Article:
Pastissada di Cavallo

In Veronese cooking, horse meat has been a popular dish for over 1500 years!

  • 2 lb lean horse meat (topside or rump)
  • 3 carrots
  • 1 celery stalk
  • 2 onions
  • 1 laurel leaf
  • 10 cloves
  • salt
  • pepper
  • 2 oz flour
  • 3 oz extra virgin olive oil
  • 4 oz butter
  • 2-3 cups of beef stock
  • 1 bottle of Valpolicella DOC wine


Cover the meat with wine to marinate for at least 24 hours (two days is even better) in a large terracotta bowl. Prior to cooking, chop the celery, onions and carrot. Heat the oil and half of the butter in a casserole over a medium flame. Add the celery, onions and carrots and cook until the onions begin to brown. Remove the meat from the bowl and drain it; insert the cloves, sprinkle with flour and place into the casserole dish. Cover and continue to cook over a low flame.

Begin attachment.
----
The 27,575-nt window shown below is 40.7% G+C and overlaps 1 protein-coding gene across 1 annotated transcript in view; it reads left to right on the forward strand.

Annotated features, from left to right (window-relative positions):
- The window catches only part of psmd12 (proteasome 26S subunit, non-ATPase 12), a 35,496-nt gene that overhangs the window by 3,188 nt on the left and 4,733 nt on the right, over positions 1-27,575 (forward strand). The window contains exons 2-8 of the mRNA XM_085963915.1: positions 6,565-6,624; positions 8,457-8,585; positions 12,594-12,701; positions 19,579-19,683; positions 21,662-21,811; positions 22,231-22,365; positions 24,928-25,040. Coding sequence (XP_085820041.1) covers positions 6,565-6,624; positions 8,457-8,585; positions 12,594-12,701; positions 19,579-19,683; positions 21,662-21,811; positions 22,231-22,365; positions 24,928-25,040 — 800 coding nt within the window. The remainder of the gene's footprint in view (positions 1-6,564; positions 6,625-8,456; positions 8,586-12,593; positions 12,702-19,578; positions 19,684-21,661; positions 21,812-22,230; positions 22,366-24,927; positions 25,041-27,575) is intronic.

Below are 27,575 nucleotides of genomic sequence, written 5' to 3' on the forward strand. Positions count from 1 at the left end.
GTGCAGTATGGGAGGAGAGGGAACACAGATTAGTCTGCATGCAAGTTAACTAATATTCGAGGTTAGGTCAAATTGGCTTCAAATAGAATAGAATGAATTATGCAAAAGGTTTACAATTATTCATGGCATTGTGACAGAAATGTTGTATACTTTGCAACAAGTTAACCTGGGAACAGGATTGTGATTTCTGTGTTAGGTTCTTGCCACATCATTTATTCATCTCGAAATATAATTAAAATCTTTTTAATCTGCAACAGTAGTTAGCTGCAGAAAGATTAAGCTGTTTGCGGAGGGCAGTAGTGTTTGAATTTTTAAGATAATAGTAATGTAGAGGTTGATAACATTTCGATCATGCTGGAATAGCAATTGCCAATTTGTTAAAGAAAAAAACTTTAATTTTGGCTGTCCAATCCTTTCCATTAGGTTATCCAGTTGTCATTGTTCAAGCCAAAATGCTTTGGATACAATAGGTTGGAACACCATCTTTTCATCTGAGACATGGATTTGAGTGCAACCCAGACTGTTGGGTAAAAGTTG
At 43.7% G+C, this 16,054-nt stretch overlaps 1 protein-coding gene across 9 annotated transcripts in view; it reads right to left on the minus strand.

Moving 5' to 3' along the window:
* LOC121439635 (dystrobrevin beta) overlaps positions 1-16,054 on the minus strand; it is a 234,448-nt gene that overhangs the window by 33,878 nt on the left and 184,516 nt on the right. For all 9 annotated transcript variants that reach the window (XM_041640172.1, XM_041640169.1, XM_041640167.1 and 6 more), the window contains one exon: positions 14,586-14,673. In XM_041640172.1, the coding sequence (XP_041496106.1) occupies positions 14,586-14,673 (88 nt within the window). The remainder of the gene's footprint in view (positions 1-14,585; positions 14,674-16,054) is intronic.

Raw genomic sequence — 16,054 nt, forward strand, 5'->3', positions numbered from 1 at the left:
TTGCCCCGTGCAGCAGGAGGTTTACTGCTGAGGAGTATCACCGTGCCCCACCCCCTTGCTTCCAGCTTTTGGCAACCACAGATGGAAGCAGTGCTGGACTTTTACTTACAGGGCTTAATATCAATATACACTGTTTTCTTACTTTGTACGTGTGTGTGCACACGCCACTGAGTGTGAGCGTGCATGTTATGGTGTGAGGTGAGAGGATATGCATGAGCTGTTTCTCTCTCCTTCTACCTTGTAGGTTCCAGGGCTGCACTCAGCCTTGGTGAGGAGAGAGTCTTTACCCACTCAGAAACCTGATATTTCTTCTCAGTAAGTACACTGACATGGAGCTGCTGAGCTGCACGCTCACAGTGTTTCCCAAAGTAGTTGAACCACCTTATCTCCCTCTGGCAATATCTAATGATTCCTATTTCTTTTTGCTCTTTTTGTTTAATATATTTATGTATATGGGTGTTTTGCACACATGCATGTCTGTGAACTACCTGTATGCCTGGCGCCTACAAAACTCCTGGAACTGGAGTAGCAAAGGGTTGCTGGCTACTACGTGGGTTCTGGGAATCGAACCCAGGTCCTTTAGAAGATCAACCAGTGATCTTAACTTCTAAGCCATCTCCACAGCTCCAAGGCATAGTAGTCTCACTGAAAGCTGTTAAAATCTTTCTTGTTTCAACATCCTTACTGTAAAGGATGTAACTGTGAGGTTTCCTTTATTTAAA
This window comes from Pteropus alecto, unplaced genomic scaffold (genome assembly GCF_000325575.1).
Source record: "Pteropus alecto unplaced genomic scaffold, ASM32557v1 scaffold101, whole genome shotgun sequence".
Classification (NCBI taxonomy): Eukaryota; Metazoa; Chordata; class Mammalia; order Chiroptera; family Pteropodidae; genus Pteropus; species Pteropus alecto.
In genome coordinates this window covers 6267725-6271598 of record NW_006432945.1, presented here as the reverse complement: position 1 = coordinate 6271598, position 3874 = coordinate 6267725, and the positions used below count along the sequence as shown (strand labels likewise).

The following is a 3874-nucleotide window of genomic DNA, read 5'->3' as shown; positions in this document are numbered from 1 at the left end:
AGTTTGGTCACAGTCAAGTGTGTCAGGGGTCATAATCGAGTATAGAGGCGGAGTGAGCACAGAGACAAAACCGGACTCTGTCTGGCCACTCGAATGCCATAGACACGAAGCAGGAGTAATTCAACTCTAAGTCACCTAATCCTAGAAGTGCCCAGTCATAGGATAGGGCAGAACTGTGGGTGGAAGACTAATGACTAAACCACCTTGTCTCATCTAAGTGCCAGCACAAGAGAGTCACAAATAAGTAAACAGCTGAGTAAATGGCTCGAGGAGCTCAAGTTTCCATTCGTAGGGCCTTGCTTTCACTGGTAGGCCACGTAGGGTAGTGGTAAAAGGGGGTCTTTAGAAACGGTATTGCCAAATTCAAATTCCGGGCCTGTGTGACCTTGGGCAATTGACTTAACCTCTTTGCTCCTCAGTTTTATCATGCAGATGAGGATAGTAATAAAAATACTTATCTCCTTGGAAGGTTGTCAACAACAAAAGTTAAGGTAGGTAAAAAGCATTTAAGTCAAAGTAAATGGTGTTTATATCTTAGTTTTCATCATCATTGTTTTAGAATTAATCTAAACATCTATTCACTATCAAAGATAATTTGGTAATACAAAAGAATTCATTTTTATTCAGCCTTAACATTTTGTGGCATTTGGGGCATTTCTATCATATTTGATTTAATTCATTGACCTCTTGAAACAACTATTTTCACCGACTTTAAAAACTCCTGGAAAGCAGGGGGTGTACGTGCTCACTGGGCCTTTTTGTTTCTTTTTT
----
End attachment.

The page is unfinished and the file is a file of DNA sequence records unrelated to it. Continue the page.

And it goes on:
After one hour of cooking, add half of the marinating wine and the laurel leaf. Continue cooking on a moderate flame for about three hours. While cooking, add a few ladles of stock if necessary. When you have finished cooking, add salt to taste and freshly ground pepper. When cooked, the meat will be soft and easily broken apart. Remove the meat from the casserole and cut it delicately. Sift some of the vegetables, increasing sauce density with a little flour and the remaining butter. Cook until the desired consistency is reached. Serve the pieces of meat, hot, covered with the sauce. The dish is often accompanied by polenta and a wine from the region, such as Classic Valpolicella, Valpolicella Superiore Ripasso or Amarone Valpolicella.